She dreamed of her first day in the mill, hired because the foreman liked the way her shoulders pushed against the seams of her dress and the unfashionable shortness of her hair. “Just about like hiring a man, isn’t it Sissy?”
He clapped her on the back and led her to a group of other new women, and spoke to them all about the war and the state of the nation and the sacrifices everyone had to make. He handed out aprons and warned them that long hair, nails, and jewelry were safety hazards. Isa touched her locket, a tarnished heart containing three ebony curls of hair, and tucked the chain beneath her collar.
At first, they put her in the black places below the ground, shoveling coal. She became a sweating, muscled beast in the center of a labyrinth, trying to shovel her way out of the dark. Her dreams of that time were scattered and clogged with coal dust.
Moving up to the top gang was rising out of the underworld into spring. “This here is Betty, the biggest blast furnace in the East.” The woman training her was short and gap-toothed, with dark rings around her eyes where her goggles sat. Later, Isa would find out that her name was Mary and she was from Lewisburg and her twin brother was a mess man on the USS West Virginia and they would be friends.
“Listen, this is the truth: Betty Grable might keep our boys happy when they’re over there with nothing but a couple of pin-ups, but our Betty is the one that saves their goddamn lives.” Isa could tell it was a worn joke, but Mary was proud of it.
She worked years on the top gang, climbing up and down Betty’s vast, many-tentacled body twice a day. They kept the vents clean and the charger rolling and skimmed the flammable dust off every surface. They couldn’t speak to each other, with their faces buried in the rubber and metal of gas masks and the roar of the furnace deafening them, but they learned to read the language of each other’s bodies. When the wind blew the smog out over the bay and cleared the sky, when she and her team worked in a perfect dance of sinew and iron on top of the world, Isa was happy.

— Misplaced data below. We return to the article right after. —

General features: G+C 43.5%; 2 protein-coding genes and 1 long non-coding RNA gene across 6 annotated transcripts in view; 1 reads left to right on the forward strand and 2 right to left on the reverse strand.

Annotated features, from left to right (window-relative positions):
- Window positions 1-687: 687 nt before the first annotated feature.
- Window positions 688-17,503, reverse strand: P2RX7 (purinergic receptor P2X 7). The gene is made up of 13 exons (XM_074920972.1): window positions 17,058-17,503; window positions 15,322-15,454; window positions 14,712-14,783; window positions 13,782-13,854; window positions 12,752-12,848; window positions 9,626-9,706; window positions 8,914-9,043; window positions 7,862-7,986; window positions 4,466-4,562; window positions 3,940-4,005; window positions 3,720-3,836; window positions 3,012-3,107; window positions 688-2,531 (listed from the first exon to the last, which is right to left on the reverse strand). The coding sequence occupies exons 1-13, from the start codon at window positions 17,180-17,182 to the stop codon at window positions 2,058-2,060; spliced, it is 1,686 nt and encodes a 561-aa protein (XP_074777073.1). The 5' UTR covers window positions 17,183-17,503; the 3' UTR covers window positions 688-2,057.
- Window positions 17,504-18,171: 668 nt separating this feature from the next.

Often, Isa dreamed of Mary’s accident: Mary leaning over the hatch of the northernmost stove, hauling it open—a sheet of blue-white flame, Mary’s screams just audible over the mill’s grinding thunder. Mary came back to work with her left arm a black and pink mass of lumped scar. One-handed, she was only good as a tin-flopper or a record-keeper.
Isa met Mary for lunch on her first day back and neither of them said a word about it. The foreman strolled by and thumped Mary on the back and told her she was a real trooper, and left a Moon Pie on the bench “in case she was homesick.”
Mary unwrapped the pie from its filmy plastic. Then she crushed it, methodically, beneath her boot. She said, calmly, “Goddamn them all to hell, Isa. They want you to think we’re serving god and country—and an old white man who sure as hell isn’t any uncle of ours. But we’re just serving Mr. Eugene Grace and his ten thousand foremen, always patting us on the goddamn back and calling us his girls. And you want to know the part that eats me up at night? Soon as my brother comes home they’ll boot me and my bum arm right out and I’ll never see a fair wage or the top of Betty again.”
Isa didn’t say anything. “Ah, you already know it. I know you do. This place swallows us whole and spits out bones.”
The rest of her dreams were of Leslie, and the girls when they were young.
Leslie did not come.
If Leslie could have come to her, he would have. It wasn’t something Isa believed about her husband, the way wives believe their husbands never look at other women or won’t drink up their paychecks, but something she knew about him and her and the shape of the thing between them. It was like knowing which way was north, or how much milk to add to the biscuit dough.
She worried that death in battle was different, and Leslie’s ghost had been ripped asunder. But steel was war, too, and her death was surely no less violent and fiery and brave than his. Or maybe he’d gotten lost in the unfamiliar shapes of a foreign landscape.